Former Virginia Gov. Linwood Holton Jr. dies at age 98


Virginia Gov. Timothy Kaine, left, speaks with former Gov. Linwood Holton, right, as former Gov. Gerald Baliles listens during the 2007 Sorenson Institute Gala event at the Jefferson Hotel, Wednesday, March 21, 2007, in Richmond, Va. (AP Photo/Lisa Billings)

RICHMOND, Va. (WRIC) — The children of former Virginia Gov. Linwood Holton Jr. announced his death on Thursday. He died at his home in Kilmarnock on Thursday morning at 98 years old.

His children, recount Holton’s role in supporting integration. Holton is remembered for calling for the end of Virginia’s segregation policy Massive Resistance.

The release states, “To the world, Governor Linwood Holton is known as a giant of civil rights and change. When others stood in the doorways of schools to block de-segregation, our Dad walked us (and bused us) to integrated schools to show the rest of the world the way of justice. When others balked at tearing down the barriers to employment and opportunities for all Americans, our Dad led the charge in hiring for the Governor’s office a staff that represented all Virginians.”

Holton is Sen. Tim Kaine’s father in-law. Kaine released a statement following his passing.

“I mourn the loss of my father-in-law Linwood Holton. He was more than a father-in-law — he was my friend and my public service role model” Kaine said. “His courageous efforts to end racial discrimination in Virginia, born out of a deep religious conviction about the equality of all God’s children, made him a moral pillar for so many. Lin and Jinks have been the key inspiration for my wife Anne’s public service career.”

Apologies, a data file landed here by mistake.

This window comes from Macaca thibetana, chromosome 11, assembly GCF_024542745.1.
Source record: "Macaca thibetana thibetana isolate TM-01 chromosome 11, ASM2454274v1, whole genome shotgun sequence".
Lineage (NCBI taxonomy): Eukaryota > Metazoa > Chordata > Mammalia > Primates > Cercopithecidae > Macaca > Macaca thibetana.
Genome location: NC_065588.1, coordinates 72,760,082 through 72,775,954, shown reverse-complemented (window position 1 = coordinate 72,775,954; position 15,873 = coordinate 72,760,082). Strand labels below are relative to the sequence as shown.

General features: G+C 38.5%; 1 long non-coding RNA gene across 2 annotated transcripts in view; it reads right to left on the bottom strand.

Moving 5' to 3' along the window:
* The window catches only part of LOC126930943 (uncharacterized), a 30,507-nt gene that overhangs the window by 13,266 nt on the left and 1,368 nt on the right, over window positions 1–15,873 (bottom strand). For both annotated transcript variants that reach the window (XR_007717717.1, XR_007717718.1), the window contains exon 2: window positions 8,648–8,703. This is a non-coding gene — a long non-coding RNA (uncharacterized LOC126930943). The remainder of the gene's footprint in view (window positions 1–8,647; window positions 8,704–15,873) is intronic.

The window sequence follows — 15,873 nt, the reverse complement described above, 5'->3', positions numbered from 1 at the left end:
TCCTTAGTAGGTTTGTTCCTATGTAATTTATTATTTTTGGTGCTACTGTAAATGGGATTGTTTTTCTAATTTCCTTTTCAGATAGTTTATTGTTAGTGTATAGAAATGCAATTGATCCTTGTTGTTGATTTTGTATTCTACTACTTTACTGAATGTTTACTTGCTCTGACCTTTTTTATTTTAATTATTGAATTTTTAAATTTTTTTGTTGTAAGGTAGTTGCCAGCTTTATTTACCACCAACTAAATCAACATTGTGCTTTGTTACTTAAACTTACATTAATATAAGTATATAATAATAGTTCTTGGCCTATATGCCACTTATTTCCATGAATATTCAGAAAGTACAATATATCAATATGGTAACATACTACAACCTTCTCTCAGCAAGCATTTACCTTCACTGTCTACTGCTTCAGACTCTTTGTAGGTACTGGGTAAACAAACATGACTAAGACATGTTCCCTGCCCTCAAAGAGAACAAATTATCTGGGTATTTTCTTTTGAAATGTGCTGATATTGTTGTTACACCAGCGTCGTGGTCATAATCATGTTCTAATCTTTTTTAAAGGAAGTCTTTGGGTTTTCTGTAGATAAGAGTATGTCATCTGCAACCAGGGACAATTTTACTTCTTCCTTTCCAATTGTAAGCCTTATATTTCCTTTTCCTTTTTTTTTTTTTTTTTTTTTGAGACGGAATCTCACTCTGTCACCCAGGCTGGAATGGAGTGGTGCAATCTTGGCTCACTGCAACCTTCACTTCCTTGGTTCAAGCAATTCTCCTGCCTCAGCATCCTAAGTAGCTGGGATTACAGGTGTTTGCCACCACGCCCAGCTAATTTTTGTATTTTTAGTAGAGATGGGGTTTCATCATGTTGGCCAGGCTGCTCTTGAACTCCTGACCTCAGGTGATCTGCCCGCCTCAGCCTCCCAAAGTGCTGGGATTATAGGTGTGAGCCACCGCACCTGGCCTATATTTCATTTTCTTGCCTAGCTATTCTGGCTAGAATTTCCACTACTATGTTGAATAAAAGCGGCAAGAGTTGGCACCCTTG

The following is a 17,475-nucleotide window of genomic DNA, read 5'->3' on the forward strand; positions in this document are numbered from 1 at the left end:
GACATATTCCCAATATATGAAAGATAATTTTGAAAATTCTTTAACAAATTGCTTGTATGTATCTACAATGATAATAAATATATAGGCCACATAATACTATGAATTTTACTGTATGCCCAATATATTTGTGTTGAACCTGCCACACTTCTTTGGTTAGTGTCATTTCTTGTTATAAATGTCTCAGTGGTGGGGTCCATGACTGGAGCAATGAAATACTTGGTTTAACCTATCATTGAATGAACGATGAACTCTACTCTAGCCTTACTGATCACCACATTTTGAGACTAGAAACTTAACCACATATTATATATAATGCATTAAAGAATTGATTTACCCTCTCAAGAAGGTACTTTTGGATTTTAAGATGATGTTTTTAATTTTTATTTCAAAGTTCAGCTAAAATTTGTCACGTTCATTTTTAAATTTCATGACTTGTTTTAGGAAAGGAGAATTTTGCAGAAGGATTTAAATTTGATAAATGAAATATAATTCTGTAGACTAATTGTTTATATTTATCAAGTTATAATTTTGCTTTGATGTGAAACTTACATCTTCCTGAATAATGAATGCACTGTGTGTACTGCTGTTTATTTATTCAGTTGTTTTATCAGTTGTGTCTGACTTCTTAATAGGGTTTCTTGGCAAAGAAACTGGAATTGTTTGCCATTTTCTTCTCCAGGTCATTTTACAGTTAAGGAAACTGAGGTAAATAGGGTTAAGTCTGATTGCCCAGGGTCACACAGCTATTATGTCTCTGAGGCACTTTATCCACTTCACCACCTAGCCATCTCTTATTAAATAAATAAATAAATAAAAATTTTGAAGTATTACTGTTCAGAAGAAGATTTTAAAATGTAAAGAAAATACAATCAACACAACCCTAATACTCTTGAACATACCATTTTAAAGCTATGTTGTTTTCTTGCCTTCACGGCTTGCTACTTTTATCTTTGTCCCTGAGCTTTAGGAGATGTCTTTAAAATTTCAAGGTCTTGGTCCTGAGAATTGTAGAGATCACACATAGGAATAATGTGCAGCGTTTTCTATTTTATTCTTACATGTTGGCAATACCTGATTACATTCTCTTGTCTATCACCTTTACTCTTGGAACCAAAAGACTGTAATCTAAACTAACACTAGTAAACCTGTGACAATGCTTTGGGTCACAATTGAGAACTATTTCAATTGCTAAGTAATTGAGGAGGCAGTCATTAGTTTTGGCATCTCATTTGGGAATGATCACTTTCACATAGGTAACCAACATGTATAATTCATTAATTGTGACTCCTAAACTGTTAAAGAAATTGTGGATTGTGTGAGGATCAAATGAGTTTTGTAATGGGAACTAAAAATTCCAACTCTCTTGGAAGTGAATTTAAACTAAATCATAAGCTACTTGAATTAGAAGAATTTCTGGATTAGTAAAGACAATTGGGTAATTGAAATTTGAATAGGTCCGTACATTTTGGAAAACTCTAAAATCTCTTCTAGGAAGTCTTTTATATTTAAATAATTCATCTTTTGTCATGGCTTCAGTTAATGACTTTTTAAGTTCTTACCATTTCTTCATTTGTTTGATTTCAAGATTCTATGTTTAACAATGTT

Gov. Ralph Northam also responded to Holton’s death stating, “Linwood Holton changed what it means to serve as Governor of Virginia. He knew defeat at the ballot box before victory—and when he won, he made every moment count.”

“If you want to know what American strength looks like, look at the famous photographs of Governor Holton—smiling, as he walked his children to Richmond’s public schools during the tensest moments of desegregation. He faced down Virginia’s demons and enabled this Commonwealth to look ahead,” Northam said.  

Attorney General Mark Herring called Holton a “great Virginian” who dedicated his life to helping others through desegregating schools, diversifying the governor’s office and changing Virginia’s political landscape.

“He truly personified what a public servant should be and transformed what it meant to be a politician in Virginia – into someone who works for the betterment of the people,” Herring said. “Governor Holton’s legacy of progress and inclusion, and his dedication to civil rights can still be felt in every corner of Virginia, and I personally have looked to him as inspiration in the work that I have done during my time in public service.”

House Republic Leader Todd Gilbert gave a statement on the Republican governor as well.

“A giant of Virginia public service has passed, and our Commonwealth mourns the loss of Governor Linwood Holton,” Gilbert said. “Governor Holton was a transformational figure in Virginia politics. More importantly, he was a devoted husband, father, and grandfather.”

Congressman Bobby Scott was another politician who released a statement in remembrance of Holton.

“I join the rest of the Commonwealth of Virginia in mourning the loss of Governor Linwood Holton. He was a man of faith and principle and he made great strides towards progress and equality in Virginia while he served as Governor,” Scott said. “He was a role model for all Virginians and I send my deep condolences to his daughter Anne and the entire Holton family.”

Virginia state flags will fly at half-staff for thirty days in honor of Holton’s memory.

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